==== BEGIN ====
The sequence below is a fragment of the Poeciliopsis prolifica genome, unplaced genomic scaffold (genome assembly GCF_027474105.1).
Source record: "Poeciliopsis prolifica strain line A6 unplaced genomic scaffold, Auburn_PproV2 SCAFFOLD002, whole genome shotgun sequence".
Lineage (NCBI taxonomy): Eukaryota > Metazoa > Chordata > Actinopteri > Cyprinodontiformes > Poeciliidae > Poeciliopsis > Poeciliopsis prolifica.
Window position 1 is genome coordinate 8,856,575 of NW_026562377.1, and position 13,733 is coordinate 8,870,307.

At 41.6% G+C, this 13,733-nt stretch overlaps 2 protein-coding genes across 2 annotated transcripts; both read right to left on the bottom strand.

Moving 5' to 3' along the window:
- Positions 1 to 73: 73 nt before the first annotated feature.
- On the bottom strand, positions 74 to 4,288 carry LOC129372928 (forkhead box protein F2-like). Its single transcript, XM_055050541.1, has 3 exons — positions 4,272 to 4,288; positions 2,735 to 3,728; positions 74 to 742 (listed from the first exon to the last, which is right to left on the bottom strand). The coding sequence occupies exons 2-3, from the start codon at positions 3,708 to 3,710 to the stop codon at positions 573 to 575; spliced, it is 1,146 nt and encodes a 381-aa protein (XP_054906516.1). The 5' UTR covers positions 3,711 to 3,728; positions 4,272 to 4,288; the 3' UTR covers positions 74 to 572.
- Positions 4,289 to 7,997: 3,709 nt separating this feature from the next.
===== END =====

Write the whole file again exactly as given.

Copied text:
The sequence below is a fragment of the Poeciliopsis prolifica genome, unplaced genomic scaffold (genome assembly GCF_027474105.1).
Source record: "Poeciliopsis prolifica strain line A6 unplaced genomic scaffold, Auburn_PproV2 SCAFFOLD002, whole genome shotgun sequence".
Lineage (NCBI taxonomy): Eukaryota > Metazoa > Chordata > Actinopteri > Cyprinodontiformes > Poeciliidae > Poeciliopsis > Poeciliopsis prolifica.
Window position 1 is genome coordinate 8,856,575 of NW_026562377.1, and position 13,733 is coordinate 8,870,307.

At 41.6% G+C, this 13,733-nt stretch overlaps 2 protein-coding genes across 2 annotated transcripts; both read right to left on the bottom strand.

Moving 5' to 3' along the window:
- Positions 1 to 73: 73 nt before the first annotated feature.
- On the bottom strand, positions 74 to 4,288 carry LOC129372928 (forkhead box protein F2-like). Its single transcript, XM_055050541.1, has 3 exons — positions 4,272 to 4,288; positions 2,735 to 3,728; positions 74 to 742 (listed from the first exon to the last, which is right to left on the bottom strand). The coding sequence occupies exons 2-3, from the start codon at positions 3,708 to 3,710 to the stop codon at positions 573 to 575; spliced, it is 1,146 nt and encodes a 381-aa protein (XP_054906516.1). The 5' UTR covers positions 3,711 to 3,728; positions 4,272 to 4,288; the 3' UTR covers positions 74 to 572.
- Positions 4,289 to 7,997: 3,709 nt separating this feature from the next.